Signs and Asides, Part 2

text, vintage postcards, and present-day photos by Lynne Rostochil.  Other vintage photos credited within the text.


Let’s pick up where we left off last week by taking a look at more of Oklahoma City’s lost signs.

What a sad day it was when the iconic Carlyle Motel sign along old Route 66 came down earlier this year and was replaced with a pathetic piece of blandness that reduces the old motel’s charm considerably.  Such a loss!

The same can be said for the wondrous 66 Bowl sign a block away that was sold at auction for $3,000 and dismantled in 2010.  Rumors persist that the sign will go into a museum or be installed somewhere along Route 66, but nothing has happened yet.

The old Foster’s Steakhouse was located in the same area on Route 66, just next door to the Arcadia Motel.  The building is now home to a medical supply company.

Speaking of the Arcadia Motel, the little Route 66 mom and pop remained in business until the early 2000s when it was sold to a used car dealership and repair shop.  The new owner demolished one side of the motel for the lot but recognized the cool factor of the Googie sign and decided to repurpose it (above).  However, a few years later, the sign had deteriorated so much that the owner dismantled more of it and it’s almost entirely gone now.

I’ve always loved this one at NW 23rd and Penn and fantasized about stealing it in the middle of the night and taking it home.  Alas, when the cottage-style gas station on the corner came down a few months ago (to be replaced with a Cain’s Fried Chicken), the sign went with it and probably ended up in a dump somewhere.  Bummer.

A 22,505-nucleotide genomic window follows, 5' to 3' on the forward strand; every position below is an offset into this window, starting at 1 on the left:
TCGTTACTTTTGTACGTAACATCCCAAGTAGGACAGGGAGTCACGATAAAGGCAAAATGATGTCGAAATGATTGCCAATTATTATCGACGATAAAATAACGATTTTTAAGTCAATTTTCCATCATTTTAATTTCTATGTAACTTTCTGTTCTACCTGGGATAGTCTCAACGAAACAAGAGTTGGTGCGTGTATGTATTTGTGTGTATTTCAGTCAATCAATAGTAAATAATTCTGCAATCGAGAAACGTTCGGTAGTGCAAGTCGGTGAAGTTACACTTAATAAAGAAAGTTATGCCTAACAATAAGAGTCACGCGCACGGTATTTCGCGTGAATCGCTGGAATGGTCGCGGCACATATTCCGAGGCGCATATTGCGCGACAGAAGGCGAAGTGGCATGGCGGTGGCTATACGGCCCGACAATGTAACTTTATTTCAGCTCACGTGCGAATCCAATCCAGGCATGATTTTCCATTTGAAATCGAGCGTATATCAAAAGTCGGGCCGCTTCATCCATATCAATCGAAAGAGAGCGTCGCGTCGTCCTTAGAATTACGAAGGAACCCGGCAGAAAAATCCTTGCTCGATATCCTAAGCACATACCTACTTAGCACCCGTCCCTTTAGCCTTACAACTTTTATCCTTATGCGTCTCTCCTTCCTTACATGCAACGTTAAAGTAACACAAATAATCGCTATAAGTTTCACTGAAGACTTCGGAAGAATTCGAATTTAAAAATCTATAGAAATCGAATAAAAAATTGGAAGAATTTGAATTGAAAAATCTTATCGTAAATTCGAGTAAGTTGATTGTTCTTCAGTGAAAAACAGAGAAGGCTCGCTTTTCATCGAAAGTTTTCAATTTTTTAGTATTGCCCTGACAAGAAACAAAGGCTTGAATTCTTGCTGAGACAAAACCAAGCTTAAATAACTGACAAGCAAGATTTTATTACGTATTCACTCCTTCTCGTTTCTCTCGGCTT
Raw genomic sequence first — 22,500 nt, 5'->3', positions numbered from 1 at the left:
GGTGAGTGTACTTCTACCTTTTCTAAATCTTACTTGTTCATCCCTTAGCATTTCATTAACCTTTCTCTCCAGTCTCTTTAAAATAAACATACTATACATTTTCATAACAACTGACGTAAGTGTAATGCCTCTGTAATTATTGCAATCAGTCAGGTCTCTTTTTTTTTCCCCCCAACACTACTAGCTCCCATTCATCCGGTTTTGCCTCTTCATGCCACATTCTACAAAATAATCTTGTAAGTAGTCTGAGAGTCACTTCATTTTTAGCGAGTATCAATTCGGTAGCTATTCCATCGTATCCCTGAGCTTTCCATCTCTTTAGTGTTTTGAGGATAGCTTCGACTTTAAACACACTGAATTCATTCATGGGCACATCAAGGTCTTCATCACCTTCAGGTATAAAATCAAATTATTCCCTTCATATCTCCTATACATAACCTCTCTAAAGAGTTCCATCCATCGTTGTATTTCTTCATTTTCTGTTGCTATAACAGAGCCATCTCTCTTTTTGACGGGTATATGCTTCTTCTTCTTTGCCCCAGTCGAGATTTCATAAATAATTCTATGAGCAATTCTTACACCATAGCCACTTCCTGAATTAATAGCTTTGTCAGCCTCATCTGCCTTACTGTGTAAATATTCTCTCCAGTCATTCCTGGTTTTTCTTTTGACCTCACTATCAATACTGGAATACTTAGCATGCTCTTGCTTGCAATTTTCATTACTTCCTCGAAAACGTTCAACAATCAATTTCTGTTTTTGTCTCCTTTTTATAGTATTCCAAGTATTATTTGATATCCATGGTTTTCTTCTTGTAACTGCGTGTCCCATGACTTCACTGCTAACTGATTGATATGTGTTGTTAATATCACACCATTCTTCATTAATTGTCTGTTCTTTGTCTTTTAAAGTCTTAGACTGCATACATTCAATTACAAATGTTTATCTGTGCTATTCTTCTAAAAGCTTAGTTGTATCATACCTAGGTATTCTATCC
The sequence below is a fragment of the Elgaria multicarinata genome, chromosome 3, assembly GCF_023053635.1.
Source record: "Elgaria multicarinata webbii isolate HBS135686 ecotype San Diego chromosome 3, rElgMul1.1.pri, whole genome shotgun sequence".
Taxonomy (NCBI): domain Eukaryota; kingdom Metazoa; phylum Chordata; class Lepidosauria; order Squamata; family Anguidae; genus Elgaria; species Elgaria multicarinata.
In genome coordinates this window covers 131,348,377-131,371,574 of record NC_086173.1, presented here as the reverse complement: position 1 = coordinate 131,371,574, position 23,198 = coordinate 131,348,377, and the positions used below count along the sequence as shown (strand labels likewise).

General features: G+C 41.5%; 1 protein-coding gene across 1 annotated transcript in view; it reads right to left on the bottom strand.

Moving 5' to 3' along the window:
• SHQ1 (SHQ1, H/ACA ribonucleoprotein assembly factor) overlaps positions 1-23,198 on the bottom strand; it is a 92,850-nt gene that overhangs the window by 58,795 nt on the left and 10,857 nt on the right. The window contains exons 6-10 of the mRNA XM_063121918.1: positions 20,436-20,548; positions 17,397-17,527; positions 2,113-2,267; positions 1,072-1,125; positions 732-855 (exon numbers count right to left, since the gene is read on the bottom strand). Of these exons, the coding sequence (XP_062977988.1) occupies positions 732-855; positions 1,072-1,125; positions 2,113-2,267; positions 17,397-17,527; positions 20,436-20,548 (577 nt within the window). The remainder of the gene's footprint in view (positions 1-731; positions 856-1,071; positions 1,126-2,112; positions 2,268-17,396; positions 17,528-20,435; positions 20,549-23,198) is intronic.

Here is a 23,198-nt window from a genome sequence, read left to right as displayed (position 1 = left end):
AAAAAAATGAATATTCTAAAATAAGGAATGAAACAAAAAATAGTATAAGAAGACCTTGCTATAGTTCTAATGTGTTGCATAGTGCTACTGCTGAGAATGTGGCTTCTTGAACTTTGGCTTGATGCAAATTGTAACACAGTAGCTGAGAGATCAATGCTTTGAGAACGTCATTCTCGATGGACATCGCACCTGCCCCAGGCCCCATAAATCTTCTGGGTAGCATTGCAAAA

I never knew there was a neon sign at the old Citizens Bank (Gold Dome) until I saw this great photo posted in the lobby back during the Prohibition Room days.  How fun would it be if the new owners, Teemco, decided to replicate this sign as part of the building’s renovation?

Surely, there was no cooler sign in OKC than this treasure advertising the venerable Rocket Skating Club, a rink near NW 10th ad Penn that served several generations of Metro residents.  Although the sign came down during a storm in the early ’80s, the rink remained for another decade before finally closing and then serving as a storage warehouse.  The entire building burned to the ground a few years ago.

You’ve got to love anyplace called Le’Ora’s Beautye Salon, don’t you?!

Sadie Leora Hodge opened the salon in this location in 1944, and it soon became a crucial fixture in Deep Deuce.  In fact, Le’Ora’s was such an active community hub that the salon was the area’s polling place in the ’60s, and Ms. Hodge was so important in the area that she was appointed to the Oklahoma Small Business Advisory Council in 1964.  The council was comprised of successful small business owners throughout the city to help other small business owners get started and thrive. Being a woman and African-American, this appointment must have been quite an achievement at the time.

Here’s a rare one of the original (and best) Shepherd Mall sign on NW 23rd and Villa that Mike Brown at RetrOKC let me scan — love, love, love!  If you look closely enough (click the photo to enlarge), you can even glimpse an original Pizza Inn sign on the left:

That was the Pizza Inn that was demolished about 10 years ago soon after many patrons got sick after eating there, remember?  Salmonella poisoning, I think.

And here we go with the asides again this week:

One of my very favorite extracurricular activities is getting to volunteer at the Oklahoma History Center whenever my busy schedule permits (which isn’t nearly as often as I’d like, unfortunately).  Since I’m so obsessed with vintage photography, it’s a huge treat to work with other people who share my passion and to delve into so many great photographic collections in the museum’s possession, including the recently-acquired OPUBCO archive.  In fact, it’s like Christmas day every single time I go to the museum and get to dig through old photos looking for images for whatever official reason, and sometimes I actually remember to take my iPhone to snap some of the treasures I find.  The photos-of-photos below are some of the signs I’ve located in the OPUBCO collection — they aren’t the best quality, but they’re good enough to give you an idea of just how many fantastic signs we had here in OKC at one time: